8. Get more sleep. If you’re parent you probably didn’t allow your children to get by on five or six hours of sleep—then why should you? Get seven to eight hours of sleep each night. Aging is nothing more than unrepaired body damage. And sleep restores your body and repairs damage. If you think about it, you’re also fasting, which helps heal the body. Lastly, melatonin, the hormone that makes us feel sleepy, also helps fix damage.
  9. Start strength training. For years you’ve heard the importance of aerobic training. And while cardiovascular exercise is an important component of health, having more muscle is key to managing insulin levels. Swap a few hours on the treadmill with some weight training. But before you call a personal trainer, talk to you doctor about weight training.
  10. Use the appropriate supplements. Supplements are very controversial topic. However, the typical American diet lacks many nutrients, and I believe that using the right supplements can help fill in nutritional gaps. For example, one of my newest go-to supplements is berberine. It can help lower blood sugar, cholesterol and triglycerides in certain patients. My suggestion is to talk to your doctors about using these seven vitamins and supplements »


Consult your primary care physician before making any changes to your diet. If you liked this blog post, you can follow Dr. Malinow on his Facebook page. Are you interested in an MDVIP-affiliated physician? Find one near you and begin your partnership in health »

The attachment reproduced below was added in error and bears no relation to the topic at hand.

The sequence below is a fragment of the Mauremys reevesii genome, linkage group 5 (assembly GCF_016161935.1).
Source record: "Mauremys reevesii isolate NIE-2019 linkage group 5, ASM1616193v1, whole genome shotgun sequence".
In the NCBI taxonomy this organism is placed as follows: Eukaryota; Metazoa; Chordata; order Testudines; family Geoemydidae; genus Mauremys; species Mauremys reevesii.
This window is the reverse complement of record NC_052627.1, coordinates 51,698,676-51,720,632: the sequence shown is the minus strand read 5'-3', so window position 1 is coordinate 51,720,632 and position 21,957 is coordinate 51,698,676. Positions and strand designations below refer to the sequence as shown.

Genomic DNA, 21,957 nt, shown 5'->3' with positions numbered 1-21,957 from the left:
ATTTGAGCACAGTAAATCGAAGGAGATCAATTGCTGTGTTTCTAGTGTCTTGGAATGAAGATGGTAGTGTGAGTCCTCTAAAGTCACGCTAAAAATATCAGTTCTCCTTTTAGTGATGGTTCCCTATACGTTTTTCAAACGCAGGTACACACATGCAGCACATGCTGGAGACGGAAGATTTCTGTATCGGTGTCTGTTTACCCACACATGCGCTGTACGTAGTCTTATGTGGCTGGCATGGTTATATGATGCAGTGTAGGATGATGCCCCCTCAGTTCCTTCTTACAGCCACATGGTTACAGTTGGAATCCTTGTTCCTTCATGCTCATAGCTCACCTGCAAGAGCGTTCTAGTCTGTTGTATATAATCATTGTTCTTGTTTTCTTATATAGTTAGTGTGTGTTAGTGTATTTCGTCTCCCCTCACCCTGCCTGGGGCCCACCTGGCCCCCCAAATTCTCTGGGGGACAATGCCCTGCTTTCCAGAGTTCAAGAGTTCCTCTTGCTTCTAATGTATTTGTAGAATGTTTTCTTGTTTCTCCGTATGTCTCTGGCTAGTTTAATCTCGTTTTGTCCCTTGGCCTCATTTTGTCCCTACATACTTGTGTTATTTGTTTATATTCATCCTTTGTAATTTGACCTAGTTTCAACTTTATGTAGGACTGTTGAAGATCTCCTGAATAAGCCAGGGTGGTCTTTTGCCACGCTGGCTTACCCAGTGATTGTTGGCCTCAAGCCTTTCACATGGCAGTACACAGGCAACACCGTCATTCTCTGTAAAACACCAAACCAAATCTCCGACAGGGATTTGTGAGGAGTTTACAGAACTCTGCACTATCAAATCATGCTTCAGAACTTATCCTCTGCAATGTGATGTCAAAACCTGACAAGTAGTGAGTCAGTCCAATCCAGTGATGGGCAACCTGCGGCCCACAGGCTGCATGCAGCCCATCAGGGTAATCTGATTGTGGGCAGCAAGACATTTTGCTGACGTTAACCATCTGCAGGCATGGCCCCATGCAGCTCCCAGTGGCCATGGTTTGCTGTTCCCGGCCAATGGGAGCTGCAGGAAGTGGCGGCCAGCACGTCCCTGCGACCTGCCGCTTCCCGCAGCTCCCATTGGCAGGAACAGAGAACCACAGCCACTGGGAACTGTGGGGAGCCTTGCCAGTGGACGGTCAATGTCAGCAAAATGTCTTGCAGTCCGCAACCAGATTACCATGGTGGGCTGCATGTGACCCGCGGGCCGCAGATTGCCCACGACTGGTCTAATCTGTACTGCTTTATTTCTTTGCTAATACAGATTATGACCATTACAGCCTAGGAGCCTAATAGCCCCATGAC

This blog reflects the medical opinion of Dr. Lou Malinow, an MDVIP-affiliated internist, board-certified hypertension specialist and Diplomate of the American Board of Lipidology, and not necessarily the opinion of all physicians in the MDVIP national network.

This blog was reviewed and updated on June 24, 2021.

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About the Author
Louis Malinow, MD Author

Louis B. Malinow, MD is an MDVIP-affiliated physician that's been practicing in Baltimore for more than 20 years. He's board certified in Internal Medicine, a certified Hypertension Specialist and a Diplomate of the American Board of Clinical Lipidology. Dr. Malinow graduated from the University of Maryland School of Medicine and completed his residency at Stanford University Hospital in Stanford, CA. Dr. Malinow is one of the only physicians in Maryland that specializes in both high blood pressure and high cholesterol management. He is also a member of the prestigious Alpha Omega Alpha medical honor society and is recognized by Best Doctors and Top Doctor by U.S. News & World Report and Baltimore Magazine. Dr. Malinow has appeared on numerous news programs advocating for preventive care and wellness.